Benee has built a thriving natural AR world of positivity and fun – The Beneeverse. This exhibit embodies the source of her creative inspiration; a magical world where nature and imagination are flourishing.

David Dallas walks us through a breakthrough moment that saw him become one of the brightest stars on the NZ hip-hop circuit and one of our most-streamed albums in the last decade.

Teeks invites us to step into the waharoa and witness his personal experience as a singer/songwriter and how performing is a spiritual and ritualistic practice that connects him to his tūpuna (ancestors).

And lastly Askew One is paying homage to the strength of New Zealand’s urban and street art culture, bringing together decades of artists in a story of resilience and rebirth.

Over the last couple of years Spark has also partnered with Animation Research Limited (ARL) to bring to life local street art in Dunedin with AR and 5G, switched on 5G at Eden Park in 2021 in time for their first concert with SIX60 to enhance video sharing, and launched the 5G Race Zone for the America’s Cup giving visitors the opportunity to feel, create, learn and even smell all things sailing, without getting on the water, by bringing together the best of sailing and technology in seven fully interactive zones.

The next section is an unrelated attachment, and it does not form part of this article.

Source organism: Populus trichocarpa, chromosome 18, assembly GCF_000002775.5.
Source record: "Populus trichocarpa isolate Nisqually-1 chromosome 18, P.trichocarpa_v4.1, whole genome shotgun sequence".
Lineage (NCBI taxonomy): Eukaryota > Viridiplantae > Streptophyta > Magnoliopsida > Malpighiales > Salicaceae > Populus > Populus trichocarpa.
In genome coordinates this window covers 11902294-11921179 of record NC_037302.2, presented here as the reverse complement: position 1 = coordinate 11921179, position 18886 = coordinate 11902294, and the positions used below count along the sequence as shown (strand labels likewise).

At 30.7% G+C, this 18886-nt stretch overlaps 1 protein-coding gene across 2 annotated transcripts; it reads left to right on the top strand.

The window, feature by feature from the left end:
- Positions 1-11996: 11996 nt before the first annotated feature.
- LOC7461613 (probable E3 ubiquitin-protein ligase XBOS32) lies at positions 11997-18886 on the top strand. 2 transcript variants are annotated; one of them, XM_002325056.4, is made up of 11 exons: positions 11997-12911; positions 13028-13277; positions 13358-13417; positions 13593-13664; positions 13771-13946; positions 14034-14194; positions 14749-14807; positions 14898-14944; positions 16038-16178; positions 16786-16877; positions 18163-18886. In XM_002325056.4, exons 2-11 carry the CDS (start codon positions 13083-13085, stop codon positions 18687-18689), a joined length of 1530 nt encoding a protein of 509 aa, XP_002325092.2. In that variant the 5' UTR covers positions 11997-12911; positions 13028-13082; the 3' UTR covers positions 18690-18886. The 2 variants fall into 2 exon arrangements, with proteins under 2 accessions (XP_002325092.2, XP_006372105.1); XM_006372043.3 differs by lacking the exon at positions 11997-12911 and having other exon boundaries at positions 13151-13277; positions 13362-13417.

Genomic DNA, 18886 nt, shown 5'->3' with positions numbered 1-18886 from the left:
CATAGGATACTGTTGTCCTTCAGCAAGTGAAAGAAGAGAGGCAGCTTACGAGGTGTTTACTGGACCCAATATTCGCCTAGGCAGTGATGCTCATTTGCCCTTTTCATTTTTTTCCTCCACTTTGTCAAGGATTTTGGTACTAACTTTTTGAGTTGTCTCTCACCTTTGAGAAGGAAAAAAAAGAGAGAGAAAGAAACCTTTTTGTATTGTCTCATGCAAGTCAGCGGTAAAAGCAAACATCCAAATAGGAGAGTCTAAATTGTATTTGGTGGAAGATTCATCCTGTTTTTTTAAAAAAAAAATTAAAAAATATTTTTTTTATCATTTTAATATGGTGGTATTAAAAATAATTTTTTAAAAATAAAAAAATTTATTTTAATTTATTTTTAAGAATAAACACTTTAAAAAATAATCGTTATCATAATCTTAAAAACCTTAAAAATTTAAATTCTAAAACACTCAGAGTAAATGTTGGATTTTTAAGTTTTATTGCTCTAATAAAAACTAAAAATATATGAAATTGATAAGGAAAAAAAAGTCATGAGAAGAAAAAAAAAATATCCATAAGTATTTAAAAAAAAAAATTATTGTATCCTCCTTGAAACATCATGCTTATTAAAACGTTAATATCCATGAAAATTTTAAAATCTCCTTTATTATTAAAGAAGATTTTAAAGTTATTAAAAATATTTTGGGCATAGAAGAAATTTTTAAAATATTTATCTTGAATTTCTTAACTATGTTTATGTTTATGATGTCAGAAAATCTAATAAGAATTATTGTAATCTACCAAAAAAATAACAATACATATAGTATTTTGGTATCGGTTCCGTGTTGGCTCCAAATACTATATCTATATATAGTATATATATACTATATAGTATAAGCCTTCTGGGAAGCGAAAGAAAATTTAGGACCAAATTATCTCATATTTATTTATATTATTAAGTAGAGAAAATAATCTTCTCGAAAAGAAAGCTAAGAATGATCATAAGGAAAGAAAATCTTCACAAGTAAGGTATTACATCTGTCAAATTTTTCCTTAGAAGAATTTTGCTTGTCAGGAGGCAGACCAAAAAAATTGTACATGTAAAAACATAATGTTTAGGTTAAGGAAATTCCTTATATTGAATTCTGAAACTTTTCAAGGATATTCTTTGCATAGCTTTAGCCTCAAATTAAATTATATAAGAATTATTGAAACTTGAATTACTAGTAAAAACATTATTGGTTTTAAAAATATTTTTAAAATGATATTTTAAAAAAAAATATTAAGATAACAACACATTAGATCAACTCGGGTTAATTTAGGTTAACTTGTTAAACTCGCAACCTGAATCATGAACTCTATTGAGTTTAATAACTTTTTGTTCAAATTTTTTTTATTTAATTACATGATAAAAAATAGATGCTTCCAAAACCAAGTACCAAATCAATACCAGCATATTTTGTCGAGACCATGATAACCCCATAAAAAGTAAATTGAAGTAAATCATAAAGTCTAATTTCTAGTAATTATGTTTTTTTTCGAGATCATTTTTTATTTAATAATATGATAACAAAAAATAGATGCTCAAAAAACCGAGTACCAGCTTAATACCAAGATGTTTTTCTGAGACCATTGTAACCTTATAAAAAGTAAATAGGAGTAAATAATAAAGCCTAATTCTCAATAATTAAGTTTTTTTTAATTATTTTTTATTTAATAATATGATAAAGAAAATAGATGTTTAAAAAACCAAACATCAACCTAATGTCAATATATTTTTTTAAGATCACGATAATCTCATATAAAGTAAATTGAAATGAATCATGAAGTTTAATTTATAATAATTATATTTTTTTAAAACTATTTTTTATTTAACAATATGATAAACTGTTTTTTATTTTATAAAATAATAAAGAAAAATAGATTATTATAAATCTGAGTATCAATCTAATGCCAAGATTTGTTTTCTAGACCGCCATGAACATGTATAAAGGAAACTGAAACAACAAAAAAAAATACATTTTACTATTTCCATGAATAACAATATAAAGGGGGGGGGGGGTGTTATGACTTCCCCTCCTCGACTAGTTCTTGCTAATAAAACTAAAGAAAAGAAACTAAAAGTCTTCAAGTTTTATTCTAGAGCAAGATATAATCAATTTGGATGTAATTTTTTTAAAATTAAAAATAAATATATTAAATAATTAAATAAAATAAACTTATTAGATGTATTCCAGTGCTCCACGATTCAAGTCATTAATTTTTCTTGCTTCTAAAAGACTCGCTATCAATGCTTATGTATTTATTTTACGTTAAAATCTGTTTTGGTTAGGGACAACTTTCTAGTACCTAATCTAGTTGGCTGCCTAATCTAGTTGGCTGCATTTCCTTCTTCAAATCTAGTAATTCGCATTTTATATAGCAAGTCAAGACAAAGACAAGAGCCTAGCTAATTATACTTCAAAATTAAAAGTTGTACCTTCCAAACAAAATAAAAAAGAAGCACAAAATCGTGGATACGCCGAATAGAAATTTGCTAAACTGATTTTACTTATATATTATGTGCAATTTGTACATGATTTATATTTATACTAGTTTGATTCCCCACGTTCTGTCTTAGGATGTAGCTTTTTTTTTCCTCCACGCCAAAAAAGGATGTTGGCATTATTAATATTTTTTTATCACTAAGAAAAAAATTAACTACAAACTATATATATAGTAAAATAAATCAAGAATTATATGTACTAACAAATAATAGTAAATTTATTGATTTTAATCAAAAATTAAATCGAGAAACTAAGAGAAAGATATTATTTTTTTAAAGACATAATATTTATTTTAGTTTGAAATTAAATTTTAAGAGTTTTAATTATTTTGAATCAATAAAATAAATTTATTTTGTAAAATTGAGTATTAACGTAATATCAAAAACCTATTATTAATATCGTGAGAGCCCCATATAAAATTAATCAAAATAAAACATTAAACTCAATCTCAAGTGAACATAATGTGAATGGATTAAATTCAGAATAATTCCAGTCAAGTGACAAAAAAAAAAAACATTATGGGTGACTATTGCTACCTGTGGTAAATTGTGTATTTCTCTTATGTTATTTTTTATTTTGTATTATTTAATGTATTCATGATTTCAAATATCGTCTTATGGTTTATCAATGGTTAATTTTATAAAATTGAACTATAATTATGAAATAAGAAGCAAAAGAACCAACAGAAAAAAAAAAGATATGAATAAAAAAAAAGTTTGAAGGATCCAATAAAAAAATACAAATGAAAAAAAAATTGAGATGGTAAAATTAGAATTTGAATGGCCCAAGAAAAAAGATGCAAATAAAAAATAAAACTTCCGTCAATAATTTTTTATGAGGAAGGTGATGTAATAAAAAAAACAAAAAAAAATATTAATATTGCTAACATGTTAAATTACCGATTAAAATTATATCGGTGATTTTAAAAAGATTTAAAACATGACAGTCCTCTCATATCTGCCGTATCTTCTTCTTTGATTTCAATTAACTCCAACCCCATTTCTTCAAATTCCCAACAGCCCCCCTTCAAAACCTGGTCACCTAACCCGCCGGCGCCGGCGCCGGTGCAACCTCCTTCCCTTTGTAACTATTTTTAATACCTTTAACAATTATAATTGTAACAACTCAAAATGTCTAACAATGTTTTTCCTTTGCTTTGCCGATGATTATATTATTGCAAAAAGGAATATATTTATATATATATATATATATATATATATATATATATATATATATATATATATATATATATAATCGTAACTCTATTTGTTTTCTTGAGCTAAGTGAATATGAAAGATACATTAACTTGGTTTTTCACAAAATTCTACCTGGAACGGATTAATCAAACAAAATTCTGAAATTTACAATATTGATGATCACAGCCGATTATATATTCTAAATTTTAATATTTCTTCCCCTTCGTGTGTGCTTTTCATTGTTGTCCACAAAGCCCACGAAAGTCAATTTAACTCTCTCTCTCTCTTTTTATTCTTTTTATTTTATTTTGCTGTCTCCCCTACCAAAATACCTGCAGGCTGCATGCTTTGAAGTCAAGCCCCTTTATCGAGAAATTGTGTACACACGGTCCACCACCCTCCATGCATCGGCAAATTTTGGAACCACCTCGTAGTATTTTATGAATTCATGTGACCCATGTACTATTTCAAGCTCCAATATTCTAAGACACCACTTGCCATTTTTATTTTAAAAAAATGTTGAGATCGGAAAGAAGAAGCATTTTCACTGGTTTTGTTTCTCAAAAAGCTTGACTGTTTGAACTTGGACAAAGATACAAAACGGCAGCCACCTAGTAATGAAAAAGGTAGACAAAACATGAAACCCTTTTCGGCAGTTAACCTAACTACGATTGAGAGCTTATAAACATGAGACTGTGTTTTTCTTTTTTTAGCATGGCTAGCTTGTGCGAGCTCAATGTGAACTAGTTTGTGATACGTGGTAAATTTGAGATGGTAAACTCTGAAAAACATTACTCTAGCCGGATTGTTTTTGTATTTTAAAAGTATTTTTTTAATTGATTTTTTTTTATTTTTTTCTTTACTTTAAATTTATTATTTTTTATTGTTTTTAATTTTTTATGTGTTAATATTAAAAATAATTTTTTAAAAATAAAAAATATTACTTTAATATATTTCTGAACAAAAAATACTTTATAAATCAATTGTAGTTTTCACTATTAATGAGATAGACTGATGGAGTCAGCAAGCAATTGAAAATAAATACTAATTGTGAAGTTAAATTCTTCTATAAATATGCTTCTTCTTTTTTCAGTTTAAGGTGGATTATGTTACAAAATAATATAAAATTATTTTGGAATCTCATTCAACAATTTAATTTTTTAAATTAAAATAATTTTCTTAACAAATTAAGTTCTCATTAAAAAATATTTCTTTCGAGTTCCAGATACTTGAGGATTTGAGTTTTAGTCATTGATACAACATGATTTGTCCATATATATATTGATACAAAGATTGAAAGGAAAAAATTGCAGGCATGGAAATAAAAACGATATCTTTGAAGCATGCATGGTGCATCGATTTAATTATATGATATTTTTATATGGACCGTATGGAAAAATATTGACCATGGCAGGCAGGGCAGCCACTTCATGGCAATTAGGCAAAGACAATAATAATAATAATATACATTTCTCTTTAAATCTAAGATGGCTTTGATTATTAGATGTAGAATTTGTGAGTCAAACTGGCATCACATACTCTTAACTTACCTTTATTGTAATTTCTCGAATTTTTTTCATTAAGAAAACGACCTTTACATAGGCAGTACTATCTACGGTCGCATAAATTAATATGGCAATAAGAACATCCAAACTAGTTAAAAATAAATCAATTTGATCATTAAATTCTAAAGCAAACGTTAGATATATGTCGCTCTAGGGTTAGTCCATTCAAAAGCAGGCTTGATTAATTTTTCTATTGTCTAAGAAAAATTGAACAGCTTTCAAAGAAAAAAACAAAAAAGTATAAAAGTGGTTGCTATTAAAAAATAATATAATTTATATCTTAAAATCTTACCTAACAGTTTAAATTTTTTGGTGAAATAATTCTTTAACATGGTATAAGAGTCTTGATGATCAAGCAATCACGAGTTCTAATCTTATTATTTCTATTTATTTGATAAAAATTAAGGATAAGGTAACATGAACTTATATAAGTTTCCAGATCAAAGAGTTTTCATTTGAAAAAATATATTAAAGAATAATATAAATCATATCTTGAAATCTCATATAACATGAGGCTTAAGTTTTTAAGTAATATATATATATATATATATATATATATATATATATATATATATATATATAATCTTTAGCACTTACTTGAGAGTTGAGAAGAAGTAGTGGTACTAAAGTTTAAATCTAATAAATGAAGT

Of particular interest to the live entertainment space is the potential for a standalone 5G network to unlock capabilities such as ‘mobile edge compute’ which is currently being trialled in the commercial sector. Mark Beder, Chief Operating Officer at Spark explains, “This is where we take more of the networks processing functions to the ‘edges of the network’ which reduces the distance data needs to travel from one point to another, reducing the lag and allowing for real-time connectivity. A stadium could use this to enhance the spectator viewing experience. As an example, during the game, you could put on a VR headset or use your mobile device to view the game from multiple angles around the stadium. Imagine in real-time jumping to the live camera angle right alongside the goal line or viewing overlaid player stats. Or alternatively, if you were in the comfort of your own home and could put on a VR headset, you could watch the event as though you are there in real life, in high resolution and real time.”